Archipelago

Baluran Banteng herd dying
out

The herd of Java banteng, a species of wild cattle, in the Baluran National Park in Situbondo, East Java, has further dwindled; from 22 animals in 2011 to a mere handful by late last year.

“The banteng herd in Baluran must be reviewed because no bulls have approached the two cows in our breeding enclosure,” Wildlife Conservation Forum (FOKSI) head and Indonesia Safari Park director Tony Sumampauw said.

The two banteng cows, aged around two years old, have been placed in a special enclosure measuring 0.7 hectares in the Bekol area since July 2012. To expedite supervision, animal keepers were brought in from the Indonesia Safari Park II in Prigen, Pasuruan, East Java. The enclosure is equipped with an electrified fence.

The two banteng cows are part of the Java banteng breeding program initiated by the Forestry Ministry to save the animals from extinction. In the program, the two cows are expected to mate naturally with bulls in Baluran and breed.

“The scent of the cows should have stimulated banteng bulls in a matter of months, but disappointingly only wild cattle and buffaloes have approached the breeding enclosure,” said Tony.

To make sure of the presence of the Java banteng in Baluran, several teams searched for their tracks in the 25,000-hectare national park. However, they have yet to find any.

“We can no longer tolerate poaching of the Java banteng. I urge an end to poaching the Java banteng because there are only a few left,” he said.

The Baluran National Park is one of the oldest national parks in Indonesia. It was established by A.H. Loedeboer, a Dutch hunter, in 1928. In September 1937, Baluran was dedicated as a wildlife refuge by the Dutch colonial government. It is the only conservation area with a wide savanna in Java, resembling that of Africa, and the Java banteng is its main mascot.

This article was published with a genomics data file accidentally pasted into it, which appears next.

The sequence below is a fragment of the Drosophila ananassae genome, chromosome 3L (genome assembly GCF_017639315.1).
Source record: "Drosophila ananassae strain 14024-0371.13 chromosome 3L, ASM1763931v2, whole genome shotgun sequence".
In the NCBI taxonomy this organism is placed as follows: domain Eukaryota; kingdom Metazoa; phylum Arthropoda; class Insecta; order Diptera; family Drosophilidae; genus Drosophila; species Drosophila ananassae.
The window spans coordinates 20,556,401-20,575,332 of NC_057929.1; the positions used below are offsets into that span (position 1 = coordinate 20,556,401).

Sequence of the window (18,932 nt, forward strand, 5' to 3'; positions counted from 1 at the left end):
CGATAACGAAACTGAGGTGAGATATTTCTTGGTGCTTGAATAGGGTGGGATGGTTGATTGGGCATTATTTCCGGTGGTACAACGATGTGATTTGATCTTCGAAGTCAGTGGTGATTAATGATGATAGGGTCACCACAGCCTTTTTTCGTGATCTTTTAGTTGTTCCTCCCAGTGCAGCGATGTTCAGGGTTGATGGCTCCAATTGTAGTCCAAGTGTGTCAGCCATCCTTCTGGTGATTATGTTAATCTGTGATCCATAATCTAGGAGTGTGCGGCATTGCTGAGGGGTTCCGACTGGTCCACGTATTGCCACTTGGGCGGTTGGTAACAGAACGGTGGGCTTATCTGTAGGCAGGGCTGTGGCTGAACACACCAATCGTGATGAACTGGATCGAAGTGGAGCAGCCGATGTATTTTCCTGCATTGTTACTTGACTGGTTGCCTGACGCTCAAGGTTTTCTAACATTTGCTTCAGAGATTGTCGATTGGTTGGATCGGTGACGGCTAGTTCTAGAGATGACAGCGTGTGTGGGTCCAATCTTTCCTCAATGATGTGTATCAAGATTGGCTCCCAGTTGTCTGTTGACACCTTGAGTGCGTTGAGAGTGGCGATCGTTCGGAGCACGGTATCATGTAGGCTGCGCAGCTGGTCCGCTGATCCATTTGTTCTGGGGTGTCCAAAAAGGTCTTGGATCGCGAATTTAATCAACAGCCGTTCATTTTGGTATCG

Baluran is also home to 444 flora, and around 155 bird, species. In 1996, the Java banteng was listed as an endangered species by the International Union for Conservation of Nature (IUCN). However, the Java banteng has not been listed in the Convention on International Trade in Endangered Species of Wild Fauna and Flora (CITES) despite the fact that its listing has been proposed since 1996.

The global population of the banteng is estimated at no more than 8,000 animals, perhaps less than 5,000. Its herds have seldom been able to reach more than 500 animals in each of its habitats.

Besides Baluran, the Java banteng can also be found in the Ujung Kulon National Park in Banten, which in 2003 was estimated to have between 300 and 700 animals, as well as in the Cikepuh-Cibanteng Natural Refuge in Pangandaran, West Java, and in Malang and Kediri in East Java. In Baluran, the number of banteng was listed as 320 in 1996, but in 2007, only 34 remained.

ProFauna Indonesia head Rosek Nursahid said poaching by members of the military had also contributed to the decline in the Java banteng herd in Baluran. He urged the Forestry Ministry to step up patrols to prevent poaching. “The drop in the banteng population is due to poaching by members of the local community as well as the military,” said Rosek.

Paper Edition | Page: 5

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